Thursday, May 26, 2016

Those Jerusalem tunnels

SUBTERRANEAN ARCHAEOLOGY: Underground Jerusalem: An Interactive Journey (Nir Hasson, Haaretz).
"Jerusalem is like an Atlantis that sank into the sea
everything there is submerged and sunken
This is not the heavenly Jerusalem but the one down below,
way down below. And from the sea floor they dredge up ruined walls
and fragments of faiths, like rust-covered vessels from sunken
prophecy ships. That's not rust, it's blood that has never dried"
(Yehuda Amichai, 1998)

Jerusalem has vastly expanded in the 7,000 years of its existence. Including, in the past two decades, downwards.

Beneath the Old City, one can already walk hundreds of meters underground, pray in subterranean spaces of worship and see shows in subterranean caverns and halls. There are plans in place to dramatically increase this area – essentially, restoring the true ancient city beneath the visible one. Jerusalem 2.0, below ground.

A long, detailed article that explores both the full range of underground archaeological sites in Jerusalem and the political controversies surround the tunneling projects. It seems to make at least some effort to present all sides of those controversies.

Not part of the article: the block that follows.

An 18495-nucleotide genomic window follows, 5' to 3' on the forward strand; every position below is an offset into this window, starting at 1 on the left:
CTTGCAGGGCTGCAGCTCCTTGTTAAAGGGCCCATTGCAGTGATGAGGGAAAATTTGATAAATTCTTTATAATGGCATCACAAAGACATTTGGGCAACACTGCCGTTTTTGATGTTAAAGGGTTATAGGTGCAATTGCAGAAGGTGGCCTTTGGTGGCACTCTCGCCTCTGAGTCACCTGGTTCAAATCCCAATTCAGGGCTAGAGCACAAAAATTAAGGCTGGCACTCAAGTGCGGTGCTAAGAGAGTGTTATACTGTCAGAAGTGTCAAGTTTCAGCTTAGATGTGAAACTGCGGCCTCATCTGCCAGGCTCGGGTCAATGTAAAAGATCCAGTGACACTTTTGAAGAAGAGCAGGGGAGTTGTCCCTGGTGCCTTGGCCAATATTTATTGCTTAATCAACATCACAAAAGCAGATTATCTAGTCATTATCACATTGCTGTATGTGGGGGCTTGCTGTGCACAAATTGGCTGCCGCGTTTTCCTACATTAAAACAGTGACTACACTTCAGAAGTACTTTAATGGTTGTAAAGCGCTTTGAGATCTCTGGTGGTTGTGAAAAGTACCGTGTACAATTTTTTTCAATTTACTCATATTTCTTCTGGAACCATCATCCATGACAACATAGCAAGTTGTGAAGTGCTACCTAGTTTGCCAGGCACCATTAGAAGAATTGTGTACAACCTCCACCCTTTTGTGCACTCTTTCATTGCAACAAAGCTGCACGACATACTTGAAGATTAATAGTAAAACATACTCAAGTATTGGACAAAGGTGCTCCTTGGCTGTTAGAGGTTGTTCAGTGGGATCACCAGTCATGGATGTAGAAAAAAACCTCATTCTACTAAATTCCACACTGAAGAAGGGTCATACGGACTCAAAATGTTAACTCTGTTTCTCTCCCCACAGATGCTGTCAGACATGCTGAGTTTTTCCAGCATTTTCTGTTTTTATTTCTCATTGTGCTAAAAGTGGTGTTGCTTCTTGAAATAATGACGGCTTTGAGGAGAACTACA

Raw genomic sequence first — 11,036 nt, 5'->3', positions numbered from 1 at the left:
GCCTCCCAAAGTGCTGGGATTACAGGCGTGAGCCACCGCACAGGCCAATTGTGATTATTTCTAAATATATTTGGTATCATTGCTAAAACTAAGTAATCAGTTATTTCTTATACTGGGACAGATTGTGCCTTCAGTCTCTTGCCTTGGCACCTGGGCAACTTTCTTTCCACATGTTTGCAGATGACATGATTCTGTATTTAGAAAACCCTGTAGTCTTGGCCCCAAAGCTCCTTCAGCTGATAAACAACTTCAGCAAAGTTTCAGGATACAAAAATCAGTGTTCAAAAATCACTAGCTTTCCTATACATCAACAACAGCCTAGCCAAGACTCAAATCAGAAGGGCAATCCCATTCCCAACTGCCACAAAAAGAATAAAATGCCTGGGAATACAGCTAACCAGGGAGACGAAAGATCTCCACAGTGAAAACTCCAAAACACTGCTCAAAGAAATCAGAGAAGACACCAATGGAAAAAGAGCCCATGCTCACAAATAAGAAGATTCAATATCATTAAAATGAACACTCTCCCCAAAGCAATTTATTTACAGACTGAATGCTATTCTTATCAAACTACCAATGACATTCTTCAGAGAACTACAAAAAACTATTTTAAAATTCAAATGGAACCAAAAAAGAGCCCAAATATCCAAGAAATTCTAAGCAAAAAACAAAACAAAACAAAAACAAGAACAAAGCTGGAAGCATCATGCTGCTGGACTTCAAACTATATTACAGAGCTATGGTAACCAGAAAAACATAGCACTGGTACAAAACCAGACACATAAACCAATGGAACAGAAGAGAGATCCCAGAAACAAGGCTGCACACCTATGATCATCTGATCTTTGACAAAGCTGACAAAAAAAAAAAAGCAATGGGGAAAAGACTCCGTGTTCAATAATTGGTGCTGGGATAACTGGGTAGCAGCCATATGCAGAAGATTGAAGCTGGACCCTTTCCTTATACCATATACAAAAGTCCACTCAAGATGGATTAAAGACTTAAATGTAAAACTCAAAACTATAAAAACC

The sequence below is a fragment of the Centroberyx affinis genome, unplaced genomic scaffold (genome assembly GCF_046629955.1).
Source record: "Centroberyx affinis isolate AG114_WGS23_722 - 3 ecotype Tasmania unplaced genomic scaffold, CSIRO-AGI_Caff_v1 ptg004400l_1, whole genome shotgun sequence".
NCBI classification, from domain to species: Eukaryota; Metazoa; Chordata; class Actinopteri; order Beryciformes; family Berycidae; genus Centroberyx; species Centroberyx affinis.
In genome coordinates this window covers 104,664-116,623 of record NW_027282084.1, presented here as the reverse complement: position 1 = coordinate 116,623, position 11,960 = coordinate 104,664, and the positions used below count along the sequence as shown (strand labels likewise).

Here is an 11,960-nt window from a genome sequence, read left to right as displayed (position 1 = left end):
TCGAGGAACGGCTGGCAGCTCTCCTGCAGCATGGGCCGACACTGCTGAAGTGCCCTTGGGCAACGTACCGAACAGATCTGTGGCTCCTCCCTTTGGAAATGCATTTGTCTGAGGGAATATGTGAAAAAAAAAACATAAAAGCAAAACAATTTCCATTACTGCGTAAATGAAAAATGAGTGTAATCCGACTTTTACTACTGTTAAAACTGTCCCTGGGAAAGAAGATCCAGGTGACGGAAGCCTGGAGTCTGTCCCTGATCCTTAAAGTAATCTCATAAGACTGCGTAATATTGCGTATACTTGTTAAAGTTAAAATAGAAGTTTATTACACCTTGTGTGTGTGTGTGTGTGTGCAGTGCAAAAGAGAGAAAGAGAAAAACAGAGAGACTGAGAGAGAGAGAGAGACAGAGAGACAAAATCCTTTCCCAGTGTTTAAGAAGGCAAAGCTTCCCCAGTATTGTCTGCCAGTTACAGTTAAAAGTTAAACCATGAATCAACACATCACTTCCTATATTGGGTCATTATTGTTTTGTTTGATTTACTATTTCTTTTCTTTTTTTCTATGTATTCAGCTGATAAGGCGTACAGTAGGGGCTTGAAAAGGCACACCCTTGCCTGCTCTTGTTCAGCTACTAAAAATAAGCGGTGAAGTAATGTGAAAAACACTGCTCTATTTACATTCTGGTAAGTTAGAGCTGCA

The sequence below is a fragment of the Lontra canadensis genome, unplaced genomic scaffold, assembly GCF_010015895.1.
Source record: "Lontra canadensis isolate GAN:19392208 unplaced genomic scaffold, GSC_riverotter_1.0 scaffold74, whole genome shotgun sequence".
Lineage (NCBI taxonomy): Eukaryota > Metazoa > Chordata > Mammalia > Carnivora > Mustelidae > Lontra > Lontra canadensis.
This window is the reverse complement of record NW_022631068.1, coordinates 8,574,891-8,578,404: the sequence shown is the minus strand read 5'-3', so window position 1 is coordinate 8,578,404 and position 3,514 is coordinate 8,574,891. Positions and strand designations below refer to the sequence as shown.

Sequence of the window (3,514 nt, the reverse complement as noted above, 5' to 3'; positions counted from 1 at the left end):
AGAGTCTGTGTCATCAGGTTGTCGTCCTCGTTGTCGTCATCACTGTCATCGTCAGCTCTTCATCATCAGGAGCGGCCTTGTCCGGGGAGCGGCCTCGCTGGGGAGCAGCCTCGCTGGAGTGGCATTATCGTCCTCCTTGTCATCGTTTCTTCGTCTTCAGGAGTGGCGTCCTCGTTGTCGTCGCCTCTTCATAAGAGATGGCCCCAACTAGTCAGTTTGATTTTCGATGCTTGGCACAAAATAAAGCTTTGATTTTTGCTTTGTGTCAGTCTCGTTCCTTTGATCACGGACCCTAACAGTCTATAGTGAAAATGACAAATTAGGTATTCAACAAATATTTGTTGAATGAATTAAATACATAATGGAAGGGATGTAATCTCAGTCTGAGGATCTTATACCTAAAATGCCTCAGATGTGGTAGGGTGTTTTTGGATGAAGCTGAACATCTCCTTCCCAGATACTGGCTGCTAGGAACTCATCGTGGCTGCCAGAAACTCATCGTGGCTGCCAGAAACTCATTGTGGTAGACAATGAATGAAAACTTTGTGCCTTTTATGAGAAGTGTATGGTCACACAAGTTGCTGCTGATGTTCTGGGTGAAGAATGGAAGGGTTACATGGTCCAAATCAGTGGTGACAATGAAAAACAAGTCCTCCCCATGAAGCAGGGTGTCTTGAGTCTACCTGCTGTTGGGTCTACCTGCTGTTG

One comment:
A handful of coins discovered inside a mikveh that had been blocked up ahead of building the Western Wall cast doubt on the story that King Herod built the walls of the Temple Mount. The coins were from the years 15 and 16 CE, about 20 years after Herod's death.

Reich and Shukron believe the inevitable conclusion is that it was heirs of the famous king, not himself, who completed the vast Temple Mount construction project.
This is true, but is presented in a misleading way. We already knew from Josephus that the Herodian Temple Platform was completed after the time of Herod the Great. This discovery confirmed what Josephus said. If it casts doubt on a story (and no primary sources are cited), it was a story we already had good reason to doubt. See here.

There are many past PaleoJudaica posts on the underground tunnel excavations in Jerusalem. Some of them are here, here, here, here, here and links. There are also many past posts on the Elad nonprofit organization. See here and here and follow the links. Past posts on the Cave of Zedekiah are collected here. Cross-file under Temple Mount Watch.